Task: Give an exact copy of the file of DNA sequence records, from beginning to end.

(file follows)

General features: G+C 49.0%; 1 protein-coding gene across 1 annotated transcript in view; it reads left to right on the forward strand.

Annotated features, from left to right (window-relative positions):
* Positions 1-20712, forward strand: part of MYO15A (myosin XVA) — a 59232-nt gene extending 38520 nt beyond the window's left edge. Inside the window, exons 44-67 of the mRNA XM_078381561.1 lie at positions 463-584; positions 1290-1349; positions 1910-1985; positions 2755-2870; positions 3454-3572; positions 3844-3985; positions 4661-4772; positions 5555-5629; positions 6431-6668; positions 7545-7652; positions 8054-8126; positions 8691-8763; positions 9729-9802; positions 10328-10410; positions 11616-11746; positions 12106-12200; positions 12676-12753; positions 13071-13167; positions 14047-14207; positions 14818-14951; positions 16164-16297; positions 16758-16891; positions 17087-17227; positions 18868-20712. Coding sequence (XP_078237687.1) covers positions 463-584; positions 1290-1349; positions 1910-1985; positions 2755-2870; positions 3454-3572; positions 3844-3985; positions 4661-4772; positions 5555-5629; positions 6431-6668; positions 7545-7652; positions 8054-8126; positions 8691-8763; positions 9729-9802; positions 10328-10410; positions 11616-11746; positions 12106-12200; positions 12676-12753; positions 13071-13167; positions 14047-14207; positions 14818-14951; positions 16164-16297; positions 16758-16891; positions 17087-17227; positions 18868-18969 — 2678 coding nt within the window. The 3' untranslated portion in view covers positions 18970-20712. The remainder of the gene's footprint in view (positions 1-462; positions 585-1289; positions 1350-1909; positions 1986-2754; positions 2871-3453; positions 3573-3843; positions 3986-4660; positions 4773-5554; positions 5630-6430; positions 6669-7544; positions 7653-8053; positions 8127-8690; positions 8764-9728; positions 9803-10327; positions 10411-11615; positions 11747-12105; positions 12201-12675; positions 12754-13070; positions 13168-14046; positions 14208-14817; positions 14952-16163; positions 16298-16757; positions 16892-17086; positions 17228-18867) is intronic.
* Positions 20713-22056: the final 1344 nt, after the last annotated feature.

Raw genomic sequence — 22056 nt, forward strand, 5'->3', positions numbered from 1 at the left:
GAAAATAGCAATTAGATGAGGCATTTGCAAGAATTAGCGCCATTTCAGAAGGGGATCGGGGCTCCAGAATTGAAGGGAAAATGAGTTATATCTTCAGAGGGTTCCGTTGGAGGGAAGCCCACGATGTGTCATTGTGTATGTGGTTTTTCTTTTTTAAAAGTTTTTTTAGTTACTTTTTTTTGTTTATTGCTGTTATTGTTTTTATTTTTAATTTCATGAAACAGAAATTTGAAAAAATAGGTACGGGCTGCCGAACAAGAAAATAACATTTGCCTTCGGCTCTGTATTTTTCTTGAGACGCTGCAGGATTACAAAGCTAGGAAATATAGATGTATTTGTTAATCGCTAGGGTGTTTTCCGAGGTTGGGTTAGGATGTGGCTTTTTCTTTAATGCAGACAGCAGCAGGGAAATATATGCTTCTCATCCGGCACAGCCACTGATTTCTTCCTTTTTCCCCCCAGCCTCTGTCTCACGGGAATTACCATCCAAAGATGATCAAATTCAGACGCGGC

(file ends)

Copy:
General features: G+C 49.0%; 1 protein-coding gene across 1 annotated transcript in view; it reads left to right on the forward strand.

Annotated features, from left to right (window-relative positions):
* Positions 1-20712, forward strand: part of MYO15A (myosin XVA) — a 59232-nt gene extending 38520 nt beyond the window's left edge. Inside the window, exons 44-67 of the mRNA XM_078381561.1 lie at positions 463-584; positions 1290-1349; positions 1910-1985; positions 2755-2870; positions 3454-3572; positions 3844-3985; positions 4661-4772; positions 5555-5629; positions 6431-6668; positions 7545-7652; positions 8054-8126; positions 8691-8763; positions 9729-9802; positions 10328-10410; positions 11616-11746; positions 12106-12200; positions 12676-12753; positions 13071-13167; positions 14047-14207; positions 14818-14951; positions 16164-16297; positions 16758-16891; positions 17087-17227; positions 18868-20712. Coding sequence (XP_078237687.1) covers positions 463-584; positions 1290-1349; positions 1910-1985; positions 2755-2870; positions 3454-3572; positions 3844-3985; positions 4661-4772; positions 5555-5629; positions 6431-6668; positions 7545-7652; positions 8054-8126; positions 8691-8763; positions 9729-9802; positions 10328-10410; positions 11616-11746; positions 12106-12200; positions 12676-12753; positions 13071-13167; positions 14047-14207; positions 14818-14951; positions 16164-16297; positions 16758-16891; positions 17087-17227; positions 18868-18969 — 2678 coding nt within the window. The 3' untranslated portion in view covers positions 18970-20712. The remainder of the gene's footprint in view (positions 1-462; positions 585-1289; positions 1350-1909; positions 1986-2754; positions 2871-3453; positions 3573-3843; positions 3986-4660; positions 4773-5554; positions 5630-6430; positions 6669-7544; positions 7653-8053; positions 8127-8690; positions 8764-9728; positions 9803-10327; positions 10411-11615; positions 11747-12105; positions 12201-12675; positions 12754-13070; positions 13168-14046; positions 14208-14817; positions 14952-16163; positions 16298-16757; positions 16892-17086; positions 17228-18867) is intronic.
* Positions 20713-22056: the final 1344 nt, after the last annotated feature.

Raw genomic sequence — 22056 nt, forward strand, 5'->3', positions numbered from 1 at the left:
GAAAATAGCAATTAGATGAGGCATTTGCAAGAATTAGCGCCATTTCAGAAGGGGATCGGGGCTCCAGAATTGAAGGGAAAATGAGTTATATCTTCAGAGGGTTCCGTTGGAGGGAAGCCCACGATGTGTCATTGTGTATGTGGTTTTTCTTTTTTAAAAGTTTTTTTAGTTACTTTTTTTTGTTTATTGCTGTTATTGTTTTTATTTTTAATTTCATGAAACAGAAATTTGAAAAAATAGGTACGGGCTGCCGAACAAGAAAATAACATTTGCCTTCGGCTCTGTATTTTTCTTGAGACGCTGCAGGATTACAAAGCTAGGAAATATAGATGTATTTGTTAATCGCTAGGGTGTTTTCCGAGGTTGGGTTAGGATGTGGCTTTTTCTTTAATGCAGACAGCAGCAGGGAAATATATGCTTCTCATCCGGCACAGCCACTGATTTCTTCCTTTTTCCCCCCAGCCTCTGTCTCACGGGAATTACCATCCAAAGATGATCAAATTCAGACGCGGC